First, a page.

Southern Oregon University will have a voice on Capitol Hill on Tuesday to speak with lawmakers about how law enforcement can best handle cases of sexual assault occurring on university campuses across the country. 

The university and Ashland police's collaborative and unique approach to pursuing on-campus sexual misconduct investigations has helped shed more light on the frequency of crimes like sexual assault and led to the convictions of more perpetrators. 

The U.S. Senate Judiciary Subcommittee on Crime and Terrorism will hear about why other universities and local law enforcement departments around the country should follow the lead of SOU and Ashland police when it comes to taking on reports of sexual assault. 

"Nationally there are not many places where a campus administration and law enforcement entity collaborate on the level that we do here," said Angela Fleischer, 33, SOU’s Assistant Director of Student Support and Intervention for Confidential Advising -- a victims' advocate for the university. 

Fleischer will be SOU's voice when she testifies before the Senate subcommittee in the Dirksen Senate Office Building in Washington, D.C. 

Fleischer, who helped the Ashland Police Department develop its highly regarded sexual assault reporting program called "You Have Options" in 2013, developed a similar program more recently at SOU called "Campus Choice." 

Both programs have a similar approach to how and whether law enforcement or university officials gather evidence during an investigation into a sexual assault and both allow the victim to dictate the pace of the investigation. 

"The university does not report to police without the student wanting to," said Fleischer, who is trained to speak with victims of sexual crimes that come forward to the university. 

"When a case is brought forward to a college administrator there would be this statement of 'of course you are free to contact the police.'" she said. "What I do is, I provide support to students throughout the entire process, whichever process they choose, or if they choose both. It's really having someone on campus who can explain the criminal process to victims, the person that helps guide them through each system and process and explains it to them." 

Another trait of both victims' reporting programs is the method by which victims are interviewed. University officials handle cases similarly to police detectives, Fleischer said, so that if the victim decides to involve police, school officials can pass off credible evidence concerning the case.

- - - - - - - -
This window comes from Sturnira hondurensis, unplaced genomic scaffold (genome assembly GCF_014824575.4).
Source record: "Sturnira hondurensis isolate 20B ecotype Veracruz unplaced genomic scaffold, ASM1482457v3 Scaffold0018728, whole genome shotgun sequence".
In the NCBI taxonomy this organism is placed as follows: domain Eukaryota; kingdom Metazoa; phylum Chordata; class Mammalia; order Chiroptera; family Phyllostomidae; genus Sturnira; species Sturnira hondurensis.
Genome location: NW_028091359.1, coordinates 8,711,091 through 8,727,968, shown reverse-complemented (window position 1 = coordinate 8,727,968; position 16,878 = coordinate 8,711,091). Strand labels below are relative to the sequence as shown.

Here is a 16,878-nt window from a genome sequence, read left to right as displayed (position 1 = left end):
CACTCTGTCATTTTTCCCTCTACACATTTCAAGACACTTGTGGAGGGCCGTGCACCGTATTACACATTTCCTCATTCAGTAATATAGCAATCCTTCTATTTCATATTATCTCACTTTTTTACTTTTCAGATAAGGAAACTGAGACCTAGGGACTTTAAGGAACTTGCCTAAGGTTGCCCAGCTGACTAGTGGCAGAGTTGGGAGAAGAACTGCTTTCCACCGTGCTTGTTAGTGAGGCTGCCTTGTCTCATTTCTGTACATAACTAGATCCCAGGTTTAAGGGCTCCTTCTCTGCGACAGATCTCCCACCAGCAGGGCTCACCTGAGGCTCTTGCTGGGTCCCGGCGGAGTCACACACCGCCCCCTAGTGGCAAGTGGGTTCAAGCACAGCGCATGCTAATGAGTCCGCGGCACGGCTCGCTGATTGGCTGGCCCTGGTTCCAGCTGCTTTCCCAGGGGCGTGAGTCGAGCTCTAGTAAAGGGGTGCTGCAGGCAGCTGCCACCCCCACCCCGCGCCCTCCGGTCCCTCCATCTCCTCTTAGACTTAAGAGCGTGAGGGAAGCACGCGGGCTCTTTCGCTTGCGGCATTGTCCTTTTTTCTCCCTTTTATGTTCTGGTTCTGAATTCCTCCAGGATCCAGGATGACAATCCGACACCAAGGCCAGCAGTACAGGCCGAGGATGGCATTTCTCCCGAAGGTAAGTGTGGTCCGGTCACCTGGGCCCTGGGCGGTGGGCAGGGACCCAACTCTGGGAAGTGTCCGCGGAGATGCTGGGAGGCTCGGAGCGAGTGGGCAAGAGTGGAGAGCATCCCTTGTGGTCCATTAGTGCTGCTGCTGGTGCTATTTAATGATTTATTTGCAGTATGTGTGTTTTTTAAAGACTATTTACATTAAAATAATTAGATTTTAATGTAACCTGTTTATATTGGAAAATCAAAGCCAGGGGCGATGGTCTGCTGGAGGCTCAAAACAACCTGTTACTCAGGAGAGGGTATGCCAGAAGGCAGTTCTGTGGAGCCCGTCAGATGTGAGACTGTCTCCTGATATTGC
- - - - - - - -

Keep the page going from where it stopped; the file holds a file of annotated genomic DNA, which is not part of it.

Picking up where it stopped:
Since SOU and APD launched their revamped victims' reporting programs, the rate of reports has doubled in Ashland, and it's expected to continue growing, Fleischer said. 

"More information can give you the ability to address and react to a situation, but information can also be scary," she said, pointing to a commonly accepted statistic of just 10 percent of Oregon's sex crime victims reporting. 

"It's not that sexual assault has increased, it't that we have students that have more faith in the system for reporting ... students can come forward and gather info about their options without things moving forward," she said. 

According to SOU's 2014 Campus Report on Sexual Misconduct, 24 anonymous reports of sexual misconduct were reported by students to the Women's Resource Center during the 2012-2013 academic year, and eight reports were made to the university by victims. 

During the 2011-2012 school year, those numbers were 14 WRC reports and nine university reports, with eight WRC reports and eight university reports in 2010-2011 and 19 WRC reports and eight university reports in 2009-2010. 

Since APD launched its You Have Options program, the number of reports in Ashland has climbed 106 percent. 

At some point the rise in reporting numbers should level off, Fleischer said, allowing universities and law enforcement agencies to more narrowly focus education and victim support related to sex crimes on college campuses. 

Fleischer, who is scheduled to speak for five minutes during the hearing, will be joined at the hearing by Jackson County Sexual Assault Response Team Executive Director Susan Moen. 

SOU and APD's partnership to improve the reporting process for victims of sexual crimes served at a model for a Senate bill introduced in July by U.S. Senator Claire McCaskill (D-Mo.). The aim of McCaskill's bill, which is scheduled for a hearing early next year, is to increase campus coordination with law enforcement during the course of sex crime investigations. 

Reach freelance reporter Sam Wheeler at